Nevada Gov. Brian Sandoval has signed his state’s ‘entity’ betting law, offering out-of-state residents the ability to wager – albeit passively – with Nevada sportsbooks.
On Tuesday, Sandoval signed Senate Bill 443, which authorizes Nevada-licensed sportsbooks to accept wagers from business entities, which will represent pools of investors. These investors can be based out of state, but they won’t have an active role in determining how the entity’s wagers are placed. The process has been compared to investing in mutual funds.
Proponents of the legislation – including local sports betting tech provider CG Technology (the former Cantor Gaming) – believe it will lead to a dramatic boost in betting handle in Nevada, the only US jurisdiction currently allowed to offer single-game sports wagers.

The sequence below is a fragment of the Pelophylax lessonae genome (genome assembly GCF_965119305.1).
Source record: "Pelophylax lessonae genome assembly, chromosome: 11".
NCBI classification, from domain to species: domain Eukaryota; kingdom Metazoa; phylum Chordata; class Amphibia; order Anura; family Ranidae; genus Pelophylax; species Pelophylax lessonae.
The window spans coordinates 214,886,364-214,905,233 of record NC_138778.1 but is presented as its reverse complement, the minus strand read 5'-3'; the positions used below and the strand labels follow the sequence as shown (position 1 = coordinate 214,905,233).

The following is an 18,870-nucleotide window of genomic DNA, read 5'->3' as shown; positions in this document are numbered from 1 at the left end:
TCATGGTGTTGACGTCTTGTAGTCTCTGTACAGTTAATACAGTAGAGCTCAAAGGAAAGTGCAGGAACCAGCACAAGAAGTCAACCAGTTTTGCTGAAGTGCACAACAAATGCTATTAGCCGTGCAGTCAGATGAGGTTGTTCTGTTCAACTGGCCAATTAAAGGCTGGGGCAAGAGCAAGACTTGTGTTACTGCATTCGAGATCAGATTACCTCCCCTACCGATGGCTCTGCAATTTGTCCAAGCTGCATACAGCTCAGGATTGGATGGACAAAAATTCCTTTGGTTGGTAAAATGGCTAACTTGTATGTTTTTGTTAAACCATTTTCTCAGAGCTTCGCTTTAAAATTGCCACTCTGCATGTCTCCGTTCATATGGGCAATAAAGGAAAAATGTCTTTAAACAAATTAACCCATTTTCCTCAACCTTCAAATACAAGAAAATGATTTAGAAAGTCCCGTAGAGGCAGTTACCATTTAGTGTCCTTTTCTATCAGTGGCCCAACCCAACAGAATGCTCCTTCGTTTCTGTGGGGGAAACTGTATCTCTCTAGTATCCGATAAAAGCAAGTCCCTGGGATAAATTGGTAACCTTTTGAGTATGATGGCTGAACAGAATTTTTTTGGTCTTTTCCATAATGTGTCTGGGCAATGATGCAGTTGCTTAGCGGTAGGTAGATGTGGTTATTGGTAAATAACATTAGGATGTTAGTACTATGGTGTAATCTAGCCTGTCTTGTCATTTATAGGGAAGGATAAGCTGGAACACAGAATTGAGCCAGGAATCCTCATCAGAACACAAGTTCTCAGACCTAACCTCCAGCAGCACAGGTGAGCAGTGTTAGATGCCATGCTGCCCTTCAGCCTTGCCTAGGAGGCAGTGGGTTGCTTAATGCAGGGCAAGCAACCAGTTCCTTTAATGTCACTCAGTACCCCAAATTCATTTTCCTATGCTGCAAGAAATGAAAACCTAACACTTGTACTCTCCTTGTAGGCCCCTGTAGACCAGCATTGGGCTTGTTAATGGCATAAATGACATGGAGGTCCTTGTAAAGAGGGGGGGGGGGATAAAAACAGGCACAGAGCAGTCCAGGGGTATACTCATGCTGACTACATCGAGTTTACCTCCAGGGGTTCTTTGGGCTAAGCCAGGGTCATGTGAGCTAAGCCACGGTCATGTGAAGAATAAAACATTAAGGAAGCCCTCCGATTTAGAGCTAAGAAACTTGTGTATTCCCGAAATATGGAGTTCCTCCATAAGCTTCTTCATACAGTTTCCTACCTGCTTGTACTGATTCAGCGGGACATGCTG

Sandoval also put his John Hancock on SB 445, which authorizes Nevada sportsbooks to operate similar facilities in other jurisdictions where such activity is legal. CG Technology already operates sportsbooks in Mexico, the Bahamas, on cruise ships and a sports lottery bar in China, so SB 445 really only gives CG Tech some political cover for what it’s already doing. But the law would allow Nevada books a leg up should New Jersey prevail in its quest to overturn the federal PASPA sports betting prohibition.
Also awaiting Sandoval’s signature is SB 40, which was approved by legislators last month. SB 40 would make it a felony to receive compensation for acting on behalf of gambling operations located outside Nevada. Ostensibly targeted at agents of international sportsbooks, the bill has been criticized for its overly broad language about “accepting or facilitating” wagers with parties not holding a Nevada license, which could theoretically apply to individuals staking poker players at the World Series of Poker in Las Vegas.